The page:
For the civilization of the Geto-Dacian warrior tribes, the mixture between sacred and profane was defining. A history of the warrior elites of the northern Balkans during II BC - II AD centuries cannot be complete without taking into consideration the multitude of social, political, military and religious connections between the existing leadership and its most visible place of power, the fortress. In the present study, the authors did not wish to propose a new typology of the existing military structures from Ancient Dacia; without minimalizing such types of investigations, what seems to have been necessary, is a more holistic understanding of the defensive systems. Another approach is connected with the relation between the local community on the existing fortresses; it seems that most of the time it did not benefit from it defensive system; last, but not least, it is necessary to address the function of the fortress from the point of view of the warriors that were using them. Chronologically speaking, the study analyses the period between the II BC and II AD centuries that has marked the rise and the fall of Dacia. From a geographical point of view, we have chosen to focus on Transylvanian as heartland of the Dacian Kingdom. The start of this period brings numerous changes in relation with the military and social structures. Before the II BC century, the military landscape was dominated by large fortifications, aimed to protect entire communities. Further, the Dacian fortresses enclose a much smaller space, thus being made unfeasible for the local populations. Still, they were not just unpretentious military structures but residential spaces, having functions akin to strongholds and keeps.
Analyzing the spatial distribution of the Dacian fortresses in Transylvania, one can see that the largest and probably the earliest - chronological speaking, is located in the eastern part, where one can find over 33 fortresses and smaller forts. They were controlling the access roads through the Carpathians, between Moldova, Wallachia and the Făgărașului Basin. Another grouping can be observed in north-eastern Transylvania and consists of eight fortresses. The northern and northwestern part of Transylvania is in its turn rich in discoveries; despite the rather modest aspect of most fortresses, the area is among the richest in silver hoards, a fact that seems to suggest a rather prosperous economy. The most impressive center is the fortified settlement / cult place from Măgura Moigradului. The southern and south-eastern part of Transylvania contains the most remarkable fortresses. Here one can distinguish between two different zones: the area near the capital of Sarmizegetusa, protected by numerous fortresses and strongholds and located in the mountains. They were built rather late compared to the rest, most likely sometimes during the reign of king Burebista, when the Șureanu Mountains where subjected to a process of „colonization”. The second zone consists in fortresses located mostly near the fertile valley of the Mureș River. On the western slopes of the Western Carpathians, a smaller number of fortresses guarded most likely the borders of the kingdom and the access towards Transylvania. The most important center was represented most probably by the fortified settlement located at Pecica - „Șanțul Mare”, on the lower valley of the Mureș river. On the side of the Banat Plain has been the subject of rather limited investigations, compared with the area of the Danube Gorge that was defended by another group of fortresses. Summing it up, one can easily notice that existing fortresses present variations. In relation to the existing economic prosperity, technology and materials, various techniques and styles has been used. Earth, clay, stone and wood was equally used in various combinations. One such innovation is represented by the so-called „Murus Dacicus” that combines a series of diverse building practices from the Hellenistic world but also from other regions that known to the Geto-Dacians. Specific to the Dacian fortresses are also the keeps, located inside or outside the fortified area, that don’t possess necessarily a military function but confirming also the residential use of the forts.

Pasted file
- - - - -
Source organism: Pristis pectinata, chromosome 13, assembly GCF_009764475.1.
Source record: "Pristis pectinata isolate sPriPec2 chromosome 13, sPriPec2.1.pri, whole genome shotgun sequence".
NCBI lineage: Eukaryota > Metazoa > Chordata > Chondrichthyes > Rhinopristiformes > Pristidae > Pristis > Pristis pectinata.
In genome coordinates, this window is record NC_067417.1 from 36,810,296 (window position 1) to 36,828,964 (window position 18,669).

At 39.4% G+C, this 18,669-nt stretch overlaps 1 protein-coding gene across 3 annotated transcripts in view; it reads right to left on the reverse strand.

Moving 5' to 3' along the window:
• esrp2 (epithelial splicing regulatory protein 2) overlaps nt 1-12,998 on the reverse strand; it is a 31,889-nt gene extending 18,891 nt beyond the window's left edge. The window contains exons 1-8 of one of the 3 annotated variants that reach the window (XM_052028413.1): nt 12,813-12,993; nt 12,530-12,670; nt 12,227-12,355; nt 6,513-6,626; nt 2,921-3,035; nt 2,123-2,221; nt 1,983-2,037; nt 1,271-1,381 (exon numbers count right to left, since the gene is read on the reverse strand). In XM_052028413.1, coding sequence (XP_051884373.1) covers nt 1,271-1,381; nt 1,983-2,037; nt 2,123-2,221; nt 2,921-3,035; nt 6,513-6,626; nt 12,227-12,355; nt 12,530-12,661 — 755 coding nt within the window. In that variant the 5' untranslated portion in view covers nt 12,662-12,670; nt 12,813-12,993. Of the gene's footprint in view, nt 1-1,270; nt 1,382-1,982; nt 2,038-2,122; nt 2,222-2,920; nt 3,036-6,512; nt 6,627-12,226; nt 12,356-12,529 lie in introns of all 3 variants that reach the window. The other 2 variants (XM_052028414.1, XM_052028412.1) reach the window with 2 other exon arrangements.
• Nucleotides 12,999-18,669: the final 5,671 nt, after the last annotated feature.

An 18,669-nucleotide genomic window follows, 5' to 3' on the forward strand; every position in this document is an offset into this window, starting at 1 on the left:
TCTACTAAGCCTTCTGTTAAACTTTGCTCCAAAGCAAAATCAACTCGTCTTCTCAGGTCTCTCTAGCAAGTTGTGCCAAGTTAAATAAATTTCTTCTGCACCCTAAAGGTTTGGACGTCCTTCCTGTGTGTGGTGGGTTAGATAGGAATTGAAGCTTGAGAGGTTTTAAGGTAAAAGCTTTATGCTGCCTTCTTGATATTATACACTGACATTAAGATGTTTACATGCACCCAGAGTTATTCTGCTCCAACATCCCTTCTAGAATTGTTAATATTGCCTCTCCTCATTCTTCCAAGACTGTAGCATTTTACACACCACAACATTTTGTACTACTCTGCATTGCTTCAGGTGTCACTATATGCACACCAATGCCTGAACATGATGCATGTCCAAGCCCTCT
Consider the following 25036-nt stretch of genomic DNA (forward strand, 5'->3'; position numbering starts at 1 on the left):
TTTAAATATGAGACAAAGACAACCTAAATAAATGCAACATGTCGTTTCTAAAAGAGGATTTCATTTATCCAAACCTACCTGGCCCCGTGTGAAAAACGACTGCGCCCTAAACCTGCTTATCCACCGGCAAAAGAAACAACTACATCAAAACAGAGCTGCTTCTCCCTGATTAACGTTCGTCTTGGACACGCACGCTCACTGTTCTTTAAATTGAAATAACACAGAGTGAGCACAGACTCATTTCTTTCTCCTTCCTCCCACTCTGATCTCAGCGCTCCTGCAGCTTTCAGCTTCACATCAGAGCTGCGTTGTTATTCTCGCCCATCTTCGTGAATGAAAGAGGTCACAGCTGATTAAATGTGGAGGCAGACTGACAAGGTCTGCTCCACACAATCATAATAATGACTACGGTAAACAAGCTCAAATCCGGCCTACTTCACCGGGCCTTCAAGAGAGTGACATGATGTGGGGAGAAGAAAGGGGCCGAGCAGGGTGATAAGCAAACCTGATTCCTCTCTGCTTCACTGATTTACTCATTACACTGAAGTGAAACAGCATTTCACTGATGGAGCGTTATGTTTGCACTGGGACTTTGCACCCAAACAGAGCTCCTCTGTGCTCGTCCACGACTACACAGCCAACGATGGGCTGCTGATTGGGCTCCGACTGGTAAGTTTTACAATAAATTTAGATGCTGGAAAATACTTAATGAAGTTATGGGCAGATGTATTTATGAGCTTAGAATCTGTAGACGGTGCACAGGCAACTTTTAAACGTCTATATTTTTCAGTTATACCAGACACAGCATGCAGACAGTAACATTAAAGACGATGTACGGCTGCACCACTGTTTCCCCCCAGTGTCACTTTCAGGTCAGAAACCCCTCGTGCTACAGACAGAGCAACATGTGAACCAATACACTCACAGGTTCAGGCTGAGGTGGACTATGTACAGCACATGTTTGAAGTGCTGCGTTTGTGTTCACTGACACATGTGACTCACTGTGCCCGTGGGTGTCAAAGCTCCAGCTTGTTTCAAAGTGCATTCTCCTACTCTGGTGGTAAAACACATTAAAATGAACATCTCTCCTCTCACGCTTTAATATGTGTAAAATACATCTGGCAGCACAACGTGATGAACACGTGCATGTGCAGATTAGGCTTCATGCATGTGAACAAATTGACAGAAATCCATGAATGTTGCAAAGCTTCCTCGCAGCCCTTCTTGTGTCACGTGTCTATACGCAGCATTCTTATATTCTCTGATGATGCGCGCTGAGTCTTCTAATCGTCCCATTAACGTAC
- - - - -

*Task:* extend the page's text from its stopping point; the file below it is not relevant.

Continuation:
The large number of fortresses found in Transylvania is not automatically linked with the external dangers, but it is in relation with the psychology of the military elites. They seem to have been engaged not just in a competition in order to prove their power and prestige but they have used them for various economic functions. Despite the fact that initially, the Dacian fortresses where built by individual nobles and not according to a master plan, they have evolved in time, as the kingdom arose, into a complex and unique defensive network centered around the Carpathian Mountains.